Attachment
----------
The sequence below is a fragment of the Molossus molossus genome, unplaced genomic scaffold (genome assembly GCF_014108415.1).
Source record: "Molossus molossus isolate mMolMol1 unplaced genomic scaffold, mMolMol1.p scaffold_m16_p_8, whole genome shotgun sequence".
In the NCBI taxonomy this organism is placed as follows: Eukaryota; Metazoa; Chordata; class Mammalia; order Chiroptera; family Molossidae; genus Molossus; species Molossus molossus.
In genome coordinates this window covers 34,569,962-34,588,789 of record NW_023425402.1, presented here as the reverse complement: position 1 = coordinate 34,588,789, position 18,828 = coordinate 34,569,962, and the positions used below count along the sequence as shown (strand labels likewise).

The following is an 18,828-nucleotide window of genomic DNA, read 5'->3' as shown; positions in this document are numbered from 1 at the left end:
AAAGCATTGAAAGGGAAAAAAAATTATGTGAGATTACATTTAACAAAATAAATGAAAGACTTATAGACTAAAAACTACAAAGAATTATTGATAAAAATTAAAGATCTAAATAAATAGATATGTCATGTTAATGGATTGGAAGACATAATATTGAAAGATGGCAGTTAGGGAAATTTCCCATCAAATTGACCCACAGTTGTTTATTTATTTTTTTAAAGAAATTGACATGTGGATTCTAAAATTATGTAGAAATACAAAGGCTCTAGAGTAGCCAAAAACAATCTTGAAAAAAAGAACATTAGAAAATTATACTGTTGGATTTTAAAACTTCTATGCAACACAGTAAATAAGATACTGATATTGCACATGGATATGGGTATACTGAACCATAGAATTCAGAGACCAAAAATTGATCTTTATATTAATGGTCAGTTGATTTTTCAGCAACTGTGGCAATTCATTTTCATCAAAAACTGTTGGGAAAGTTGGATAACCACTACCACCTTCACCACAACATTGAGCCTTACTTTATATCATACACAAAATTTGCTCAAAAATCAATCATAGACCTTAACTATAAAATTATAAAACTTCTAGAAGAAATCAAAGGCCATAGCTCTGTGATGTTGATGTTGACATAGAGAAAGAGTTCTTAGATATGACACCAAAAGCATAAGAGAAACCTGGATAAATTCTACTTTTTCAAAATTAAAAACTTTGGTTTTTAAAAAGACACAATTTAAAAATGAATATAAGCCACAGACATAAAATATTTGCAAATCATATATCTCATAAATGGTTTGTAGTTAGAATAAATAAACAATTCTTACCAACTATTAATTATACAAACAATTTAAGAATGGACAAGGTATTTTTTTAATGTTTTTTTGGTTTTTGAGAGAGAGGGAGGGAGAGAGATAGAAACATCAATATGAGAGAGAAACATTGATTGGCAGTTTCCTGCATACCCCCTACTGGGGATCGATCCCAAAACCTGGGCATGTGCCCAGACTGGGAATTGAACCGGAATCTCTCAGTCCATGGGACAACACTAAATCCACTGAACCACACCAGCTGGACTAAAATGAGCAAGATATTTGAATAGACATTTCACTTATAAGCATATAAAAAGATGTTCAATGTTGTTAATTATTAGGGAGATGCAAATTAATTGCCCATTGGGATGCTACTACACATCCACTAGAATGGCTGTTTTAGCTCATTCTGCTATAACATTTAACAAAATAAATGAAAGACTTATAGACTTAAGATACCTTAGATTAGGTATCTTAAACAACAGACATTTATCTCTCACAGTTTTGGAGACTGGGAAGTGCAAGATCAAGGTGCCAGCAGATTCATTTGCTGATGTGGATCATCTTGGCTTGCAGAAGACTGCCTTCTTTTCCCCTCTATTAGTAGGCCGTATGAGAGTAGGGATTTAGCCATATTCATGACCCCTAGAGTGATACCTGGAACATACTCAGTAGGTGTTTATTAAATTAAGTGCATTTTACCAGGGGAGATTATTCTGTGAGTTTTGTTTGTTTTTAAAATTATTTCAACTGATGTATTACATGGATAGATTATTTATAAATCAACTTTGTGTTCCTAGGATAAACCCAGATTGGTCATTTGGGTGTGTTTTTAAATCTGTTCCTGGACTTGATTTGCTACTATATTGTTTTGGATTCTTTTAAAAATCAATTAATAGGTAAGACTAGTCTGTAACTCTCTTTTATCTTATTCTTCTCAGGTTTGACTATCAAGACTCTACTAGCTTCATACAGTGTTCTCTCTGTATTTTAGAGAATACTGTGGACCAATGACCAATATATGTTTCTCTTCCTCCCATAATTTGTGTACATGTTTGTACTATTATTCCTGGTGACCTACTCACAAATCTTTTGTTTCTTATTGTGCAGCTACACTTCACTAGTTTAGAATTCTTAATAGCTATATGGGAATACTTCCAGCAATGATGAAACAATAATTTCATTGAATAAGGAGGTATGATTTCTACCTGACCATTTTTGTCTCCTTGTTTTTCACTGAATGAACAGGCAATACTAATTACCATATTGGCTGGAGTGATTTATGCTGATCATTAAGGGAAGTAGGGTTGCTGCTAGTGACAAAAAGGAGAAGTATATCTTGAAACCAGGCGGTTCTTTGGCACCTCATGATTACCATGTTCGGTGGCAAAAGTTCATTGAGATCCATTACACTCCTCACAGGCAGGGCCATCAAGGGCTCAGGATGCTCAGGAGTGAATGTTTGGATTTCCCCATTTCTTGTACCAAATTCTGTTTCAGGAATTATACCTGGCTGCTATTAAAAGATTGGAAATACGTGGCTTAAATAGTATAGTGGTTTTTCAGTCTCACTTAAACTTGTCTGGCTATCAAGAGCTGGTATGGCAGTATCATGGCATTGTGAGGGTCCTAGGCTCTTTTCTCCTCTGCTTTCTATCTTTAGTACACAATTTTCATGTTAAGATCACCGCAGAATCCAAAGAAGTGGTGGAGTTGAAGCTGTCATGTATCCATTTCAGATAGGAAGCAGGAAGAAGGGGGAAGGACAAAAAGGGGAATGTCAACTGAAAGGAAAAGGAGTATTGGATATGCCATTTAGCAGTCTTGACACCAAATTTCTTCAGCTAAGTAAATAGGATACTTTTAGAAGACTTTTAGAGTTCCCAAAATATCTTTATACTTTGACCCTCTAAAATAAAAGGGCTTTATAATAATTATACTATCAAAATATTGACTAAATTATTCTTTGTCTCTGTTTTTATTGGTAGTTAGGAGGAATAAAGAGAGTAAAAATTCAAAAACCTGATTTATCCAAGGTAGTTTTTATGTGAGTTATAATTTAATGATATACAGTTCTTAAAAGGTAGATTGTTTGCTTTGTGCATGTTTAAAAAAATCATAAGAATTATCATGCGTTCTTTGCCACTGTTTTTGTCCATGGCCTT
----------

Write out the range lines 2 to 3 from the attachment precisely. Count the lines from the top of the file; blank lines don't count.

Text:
Source record: "Molossus molossus isolate mMolMol1 unplaced genomic scaffold, mMolMol1.p scaffold_m16_p_8, whole genome shotgun sequence".
In the NCBI taxonomy this organism is placed as follows: Eukaryota; Metazoa; Chordata; class Mammalia; order Chiroptera; family Molossidae; genus Molossus; species Molossus molossus.